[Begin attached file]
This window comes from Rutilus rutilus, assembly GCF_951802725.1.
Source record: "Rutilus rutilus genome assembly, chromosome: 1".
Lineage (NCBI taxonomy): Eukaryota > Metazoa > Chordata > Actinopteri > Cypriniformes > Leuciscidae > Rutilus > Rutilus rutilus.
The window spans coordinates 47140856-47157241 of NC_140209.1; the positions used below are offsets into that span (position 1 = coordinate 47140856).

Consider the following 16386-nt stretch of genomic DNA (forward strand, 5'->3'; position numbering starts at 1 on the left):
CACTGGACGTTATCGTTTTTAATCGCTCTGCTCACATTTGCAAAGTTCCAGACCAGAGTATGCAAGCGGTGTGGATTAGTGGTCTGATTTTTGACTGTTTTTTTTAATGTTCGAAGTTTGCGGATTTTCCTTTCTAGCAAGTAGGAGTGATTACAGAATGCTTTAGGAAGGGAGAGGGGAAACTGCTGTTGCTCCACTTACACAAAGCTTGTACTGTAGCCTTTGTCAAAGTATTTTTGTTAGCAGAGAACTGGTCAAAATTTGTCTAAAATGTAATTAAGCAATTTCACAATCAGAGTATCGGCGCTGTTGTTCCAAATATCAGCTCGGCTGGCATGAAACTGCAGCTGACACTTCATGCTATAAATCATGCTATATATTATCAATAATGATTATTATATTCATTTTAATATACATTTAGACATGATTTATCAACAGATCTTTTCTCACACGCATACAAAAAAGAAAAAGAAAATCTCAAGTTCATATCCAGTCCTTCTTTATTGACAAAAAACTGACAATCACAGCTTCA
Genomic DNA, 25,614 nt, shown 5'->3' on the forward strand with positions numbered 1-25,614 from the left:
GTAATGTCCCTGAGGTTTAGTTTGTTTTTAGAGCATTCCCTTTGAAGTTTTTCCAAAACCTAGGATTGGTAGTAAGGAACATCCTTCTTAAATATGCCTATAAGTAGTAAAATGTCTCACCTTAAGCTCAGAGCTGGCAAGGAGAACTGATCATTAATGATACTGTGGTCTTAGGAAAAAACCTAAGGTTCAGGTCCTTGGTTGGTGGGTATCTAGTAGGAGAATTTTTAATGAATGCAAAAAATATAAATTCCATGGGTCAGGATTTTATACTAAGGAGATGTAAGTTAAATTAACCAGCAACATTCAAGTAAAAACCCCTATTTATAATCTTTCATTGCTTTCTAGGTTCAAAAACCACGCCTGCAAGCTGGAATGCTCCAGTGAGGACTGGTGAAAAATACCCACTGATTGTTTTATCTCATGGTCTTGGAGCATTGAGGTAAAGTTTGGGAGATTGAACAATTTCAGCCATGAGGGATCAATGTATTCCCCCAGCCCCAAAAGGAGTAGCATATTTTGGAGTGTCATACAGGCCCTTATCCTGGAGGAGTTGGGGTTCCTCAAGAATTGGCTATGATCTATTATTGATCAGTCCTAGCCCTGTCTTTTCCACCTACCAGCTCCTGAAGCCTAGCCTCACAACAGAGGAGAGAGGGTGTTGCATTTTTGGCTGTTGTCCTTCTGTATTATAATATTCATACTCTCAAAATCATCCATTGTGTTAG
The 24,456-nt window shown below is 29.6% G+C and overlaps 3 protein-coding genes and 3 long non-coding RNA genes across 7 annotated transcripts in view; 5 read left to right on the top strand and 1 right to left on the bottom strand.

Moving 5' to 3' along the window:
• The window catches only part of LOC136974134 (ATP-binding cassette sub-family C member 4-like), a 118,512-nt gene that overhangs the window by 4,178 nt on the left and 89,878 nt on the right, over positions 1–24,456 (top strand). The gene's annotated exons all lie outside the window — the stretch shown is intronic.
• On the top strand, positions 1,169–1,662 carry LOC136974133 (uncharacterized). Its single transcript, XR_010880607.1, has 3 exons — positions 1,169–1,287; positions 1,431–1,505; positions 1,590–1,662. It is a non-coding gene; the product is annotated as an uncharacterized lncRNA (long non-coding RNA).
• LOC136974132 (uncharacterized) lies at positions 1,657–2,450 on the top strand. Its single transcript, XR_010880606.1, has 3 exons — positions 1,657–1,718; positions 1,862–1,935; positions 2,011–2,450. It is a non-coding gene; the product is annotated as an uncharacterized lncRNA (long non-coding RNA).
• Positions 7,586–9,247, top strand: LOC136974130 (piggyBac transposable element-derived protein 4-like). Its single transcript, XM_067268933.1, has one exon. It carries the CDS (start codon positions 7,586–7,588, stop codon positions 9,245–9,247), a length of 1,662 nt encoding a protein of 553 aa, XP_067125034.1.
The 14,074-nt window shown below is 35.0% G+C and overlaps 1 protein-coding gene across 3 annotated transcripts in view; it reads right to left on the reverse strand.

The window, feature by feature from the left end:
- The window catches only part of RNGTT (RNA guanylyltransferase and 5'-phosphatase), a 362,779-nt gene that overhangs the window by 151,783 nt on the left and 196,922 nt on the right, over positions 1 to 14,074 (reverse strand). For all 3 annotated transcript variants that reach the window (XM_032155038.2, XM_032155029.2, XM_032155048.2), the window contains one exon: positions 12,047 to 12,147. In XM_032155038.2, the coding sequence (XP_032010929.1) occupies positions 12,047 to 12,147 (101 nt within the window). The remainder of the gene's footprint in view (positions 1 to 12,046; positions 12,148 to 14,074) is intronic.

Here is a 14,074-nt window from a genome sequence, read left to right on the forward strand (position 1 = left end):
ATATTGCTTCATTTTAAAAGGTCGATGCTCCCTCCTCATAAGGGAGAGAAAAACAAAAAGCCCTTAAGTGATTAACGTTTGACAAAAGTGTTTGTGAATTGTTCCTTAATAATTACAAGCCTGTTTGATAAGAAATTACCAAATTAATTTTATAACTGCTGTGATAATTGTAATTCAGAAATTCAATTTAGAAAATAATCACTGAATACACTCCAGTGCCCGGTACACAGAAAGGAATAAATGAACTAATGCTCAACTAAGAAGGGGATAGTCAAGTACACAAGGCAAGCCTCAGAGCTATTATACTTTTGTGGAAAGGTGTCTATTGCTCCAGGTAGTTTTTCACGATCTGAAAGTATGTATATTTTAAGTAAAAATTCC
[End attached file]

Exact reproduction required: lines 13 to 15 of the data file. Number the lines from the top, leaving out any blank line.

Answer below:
• LOC136974132 (uncharacterized) lies at positions 1,657–2,450 on the top strand. Its single transcript, XR_010880606.1, has 3 exons — positions 1,657–1,718; positions 1,862–1,935; positions 2,011–2,450. It is a non-coding gene; the product is annotated as an uncharacterized lncRNA (long non-coding RNA).
• Positions 7,586–9,247, top strand: LOC136974130 (piggyBac transposable element-derived protein 4-like). Its single transcript, XM_067268933.1, has one exon. It carries the CDS (start codon positions 7,586–7,588, stop codon positions 9,245–9,247), a length of 1,662 nt encoding a protein of 553 aa, XP_067125034.1.
The 14,074-nt window shown below is 35.0% G+C and overlaps 1 protein-coding gene across 3 annotated transcripts in view; it reads right to left on the reverse strand.